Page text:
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Forms of memories

DECCAN CHRONICLE.
Published Mar 3, 2019, 12:00 am IST
Updated Mar 3, 2019, 12:19 am IST
Lubna Chowdhary’s installation features 1,000 ceramic sculptures she created over three decades.
Born to a family of Indian origin, she explores both sides of her identity by “combining Western modernity with the traditional patterns of the East”.
 Born to a family of Indian origin, she explores both sides of her identity by “combining Western modernity with the traditional patterns of the East”.

It’s a long line-up: a chair, side table, telephone, camera, a computer and what not! An assemblage of some office paraphernalia? Or household articles? Well, these are all miniature sculptures of hundreds of such objects - tastefully placed in a long glass case.

It’s Lubna Chowdhary’s work at the Kochi-Muziris Biennale. Titled Metropolis, the installation is a multi-object work featuring 1,000 ceramic sculptures she created over three decades. The London-based artist’s project at the sea-facing Pepper House venue charts the material culture of present-day urban environment, reflecting the complexity of the man-made world and human production.

 

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Lubna, 54, started working on the series in 1991 and chose not to consider the work “complete” until she did the 1,000th ceramic sculpture in 2017. “The work draws memories of cities, anthropological collections and flea market juxtapositions. New fused forms that slip between overlapping identities are imagined and created,” she says. “It is a multicultural connection.”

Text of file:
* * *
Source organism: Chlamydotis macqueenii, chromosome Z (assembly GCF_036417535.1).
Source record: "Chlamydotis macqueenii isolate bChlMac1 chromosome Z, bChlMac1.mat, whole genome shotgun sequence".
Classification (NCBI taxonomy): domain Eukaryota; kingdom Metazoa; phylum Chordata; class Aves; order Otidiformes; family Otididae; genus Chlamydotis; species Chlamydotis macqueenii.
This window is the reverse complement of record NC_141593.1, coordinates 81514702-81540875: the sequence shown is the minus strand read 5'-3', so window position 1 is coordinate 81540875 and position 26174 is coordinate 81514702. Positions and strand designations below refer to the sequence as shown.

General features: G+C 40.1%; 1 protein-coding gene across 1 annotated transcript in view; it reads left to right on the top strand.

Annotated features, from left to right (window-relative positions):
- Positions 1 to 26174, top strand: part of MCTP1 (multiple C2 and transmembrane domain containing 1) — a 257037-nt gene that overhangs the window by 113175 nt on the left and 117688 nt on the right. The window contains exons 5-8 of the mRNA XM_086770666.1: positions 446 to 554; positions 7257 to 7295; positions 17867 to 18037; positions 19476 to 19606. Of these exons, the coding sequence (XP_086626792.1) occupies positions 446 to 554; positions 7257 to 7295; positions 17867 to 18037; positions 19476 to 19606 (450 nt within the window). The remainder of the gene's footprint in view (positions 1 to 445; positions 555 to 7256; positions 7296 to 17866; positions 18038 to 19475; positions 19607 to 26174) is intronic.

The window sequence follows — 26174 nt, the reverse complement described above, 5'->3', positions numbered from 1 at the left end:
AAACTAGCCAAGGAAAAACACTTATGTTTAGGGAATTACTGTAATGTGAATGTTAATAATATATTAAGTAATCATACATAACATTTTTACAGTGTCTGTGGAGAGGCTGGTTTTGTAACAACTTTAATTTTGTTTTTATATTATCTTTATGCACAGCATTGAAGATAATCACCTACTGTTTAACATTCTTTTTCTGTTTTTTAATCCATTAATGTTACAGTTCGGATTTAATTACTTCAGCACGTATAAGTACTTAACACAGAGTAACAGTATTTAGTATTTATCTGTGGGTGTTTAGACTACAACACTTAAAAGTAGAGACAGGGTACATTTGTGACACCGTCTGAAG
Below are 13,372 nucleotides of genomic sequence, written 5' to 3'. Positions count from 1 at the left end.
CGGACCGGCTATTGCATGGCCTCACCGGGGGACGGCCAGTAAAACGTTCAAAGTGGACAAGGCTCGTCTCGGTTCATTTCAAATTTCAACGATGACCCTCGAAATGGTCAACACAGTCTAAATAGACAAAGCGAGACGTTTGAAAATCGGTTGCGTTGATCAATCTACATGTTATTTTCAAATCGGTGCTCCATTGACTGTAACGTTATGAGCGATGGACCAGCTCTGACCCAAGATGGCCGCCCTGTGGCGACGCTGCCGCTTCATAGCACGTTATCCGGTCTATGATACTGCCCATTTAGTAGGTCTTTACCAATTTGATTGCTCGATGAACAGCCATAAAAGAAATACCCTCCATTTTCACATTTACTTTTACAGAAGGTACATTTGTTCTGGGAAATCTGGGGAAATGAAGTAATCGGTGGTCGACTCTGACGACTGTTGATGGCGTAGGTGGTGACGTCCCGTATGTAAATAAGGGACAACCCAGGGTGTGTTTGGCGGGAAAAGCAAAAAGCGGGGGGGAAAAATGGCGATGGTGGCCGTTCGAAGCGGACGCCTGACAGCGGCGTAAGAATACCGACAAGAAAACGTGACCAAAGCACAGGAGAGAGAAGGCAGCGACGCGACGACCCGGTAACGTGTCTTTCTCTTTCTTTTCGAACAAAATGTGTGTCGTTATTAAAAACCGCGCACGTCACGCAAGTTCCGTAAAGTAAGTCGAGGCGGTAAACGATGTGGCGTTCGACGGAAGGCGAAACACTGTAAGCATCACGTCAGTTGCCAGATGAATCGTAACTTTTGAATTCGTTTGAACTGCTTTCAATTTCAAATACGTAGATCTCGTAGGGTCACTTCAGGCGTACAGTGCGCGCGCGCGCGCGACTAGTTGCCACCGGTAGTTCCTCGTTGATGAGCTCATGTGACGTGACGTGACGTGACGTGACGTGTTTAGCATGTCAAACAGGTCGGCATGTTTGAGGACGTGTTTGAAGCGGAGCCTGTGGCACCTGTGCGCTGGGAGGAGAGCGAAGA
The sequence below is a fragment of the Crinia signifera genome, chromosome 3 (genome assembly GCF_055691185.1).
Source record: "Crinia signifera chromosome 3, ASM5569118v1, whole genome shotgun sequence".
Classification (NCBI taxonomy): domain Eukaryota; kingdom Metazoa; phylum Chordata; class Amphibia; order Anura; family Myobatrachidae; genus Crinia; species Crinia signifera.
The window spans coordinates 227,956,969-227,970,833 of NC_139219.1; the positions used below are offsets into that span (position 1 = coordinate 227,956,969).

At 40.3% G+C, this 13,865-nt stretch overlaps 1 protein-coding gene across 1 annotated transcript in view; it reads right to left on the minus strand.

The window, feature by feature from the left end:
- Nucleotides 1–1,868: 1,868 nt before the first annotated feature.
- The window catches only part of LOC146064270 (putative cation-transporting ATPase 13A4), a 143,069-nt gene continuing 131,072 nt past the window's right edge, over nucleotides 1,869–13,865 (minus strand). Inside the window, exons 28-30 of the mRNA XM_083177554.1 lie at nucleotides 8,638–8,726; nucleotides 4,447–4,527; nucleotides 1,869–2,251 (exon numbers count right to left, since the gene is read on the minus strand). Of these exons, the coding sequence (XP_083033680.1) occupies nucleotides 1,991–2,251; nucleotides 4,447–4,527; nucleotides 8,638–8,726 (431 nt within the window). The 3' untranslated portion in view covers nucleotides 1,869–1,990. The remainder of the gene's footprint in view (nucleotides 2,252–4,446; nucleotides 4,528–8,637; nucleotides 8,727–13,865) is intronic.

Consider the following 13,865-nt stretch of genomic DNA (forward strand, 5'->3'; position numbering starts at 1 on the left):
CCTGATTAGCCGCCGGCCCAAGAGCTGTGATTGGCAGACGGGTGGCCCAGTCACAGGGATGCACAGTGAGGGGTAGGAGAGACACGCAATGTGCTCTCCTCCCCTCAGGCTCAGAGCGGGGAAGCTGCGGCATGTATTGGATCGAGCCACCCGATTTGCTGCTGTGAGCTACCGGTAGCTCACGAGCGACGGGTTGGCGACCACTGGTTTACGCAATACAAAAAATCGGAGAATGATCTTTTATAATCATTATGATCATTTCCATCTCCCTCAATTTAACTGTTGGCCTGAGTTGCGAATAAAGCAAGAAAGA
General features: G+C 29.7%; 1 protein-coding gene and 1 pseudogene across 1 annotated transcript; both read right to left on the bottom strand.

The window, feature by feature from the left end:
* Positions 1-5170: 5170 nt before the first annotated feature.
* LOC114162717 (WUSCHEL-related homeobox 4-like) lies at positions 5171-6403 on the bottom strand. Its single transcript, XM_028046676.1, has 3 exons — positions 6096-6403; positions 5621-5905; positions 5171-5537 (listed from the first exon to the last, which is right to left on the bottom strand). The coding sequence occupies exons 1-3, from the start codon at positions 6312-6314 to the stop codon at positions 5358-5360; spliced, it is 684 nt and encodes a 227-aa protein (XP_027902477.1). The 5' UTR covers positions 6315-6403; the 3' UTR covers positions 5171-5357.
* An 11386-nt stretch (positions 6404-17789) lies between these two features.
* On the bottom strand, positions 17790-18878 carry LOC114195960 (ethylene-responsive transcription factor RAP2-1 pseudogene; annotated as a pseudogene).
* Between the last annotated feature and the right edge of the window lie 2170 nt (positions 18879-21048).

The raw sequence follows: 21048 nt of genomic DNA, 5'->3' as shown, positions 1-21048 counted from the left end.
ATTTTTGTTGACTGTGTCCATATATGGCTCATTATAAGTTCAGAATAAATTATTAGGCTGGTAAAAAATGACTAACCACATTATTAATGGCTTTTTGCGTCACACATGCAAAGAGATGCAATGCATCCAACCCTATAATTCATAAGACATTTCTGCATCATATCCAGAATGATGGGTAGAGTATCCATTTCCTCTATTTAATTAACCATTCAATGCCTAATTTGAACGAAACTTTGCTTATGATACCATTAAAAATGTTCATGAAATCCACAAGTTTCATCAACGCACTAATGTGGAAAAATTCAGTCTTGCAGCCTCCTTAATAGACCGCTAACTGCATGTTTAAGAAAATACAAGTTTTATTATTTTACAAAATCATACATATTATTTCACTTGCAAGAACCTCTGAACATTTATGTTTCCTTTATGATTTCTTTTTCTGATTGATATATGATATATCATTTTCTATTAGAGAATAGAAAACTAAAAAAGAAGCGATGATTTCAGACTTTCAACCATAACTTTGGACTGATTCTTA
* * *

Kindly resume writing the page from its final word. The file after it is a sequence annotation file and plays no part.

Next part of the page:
Tanzania-born Lubna, who moved to northern England in 1970 before graduating from Manchester Metropolitan University and doing her Master’s in ceramics from the Royal College of Art, had got shortlisted this work for the Jerwood Ceramics Prize in 2001. It was first displayed in its entirety at the Victoria and Albert Museum in London. “The idea of the work is to offer infinite opportunities for engagement with the viewer by allowing their eyes to fall on any single work or larger groupings,” says the artist.

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To Lubna, the sheer quantity of sculptures should force the audience to look at each object not just as an individual thing, but as part of a story about the material world. By walking around to explore the objects from different vantage points, one feels “liberated to access them” from above, below and afar. “By offering a range of perspectives to build architecture, subverted through fragile forms, I explore the idea of how we can be uniquely shaped by the same environment,” she adds.

Born to a family of Indian origin, she explores both sides of her identity by “combining Western modernity with the traditional patterns of the East”. The miniature sculptures stand as a memory bank of objects through modern history, but also reflect her own living memory as a designer-maker.

The installation offers a post-colonial response to the decorative relics of the Empire. Often you find them sitting majestically behind museum glass, but Lubna’s work seeks to dismiss such notions of power. “All the things I’d been interested in became hybridised through the process of making,” says the artist. “Everyone who saw the piece could relate to it and recognise something familiar in its vocabulary of forms.”

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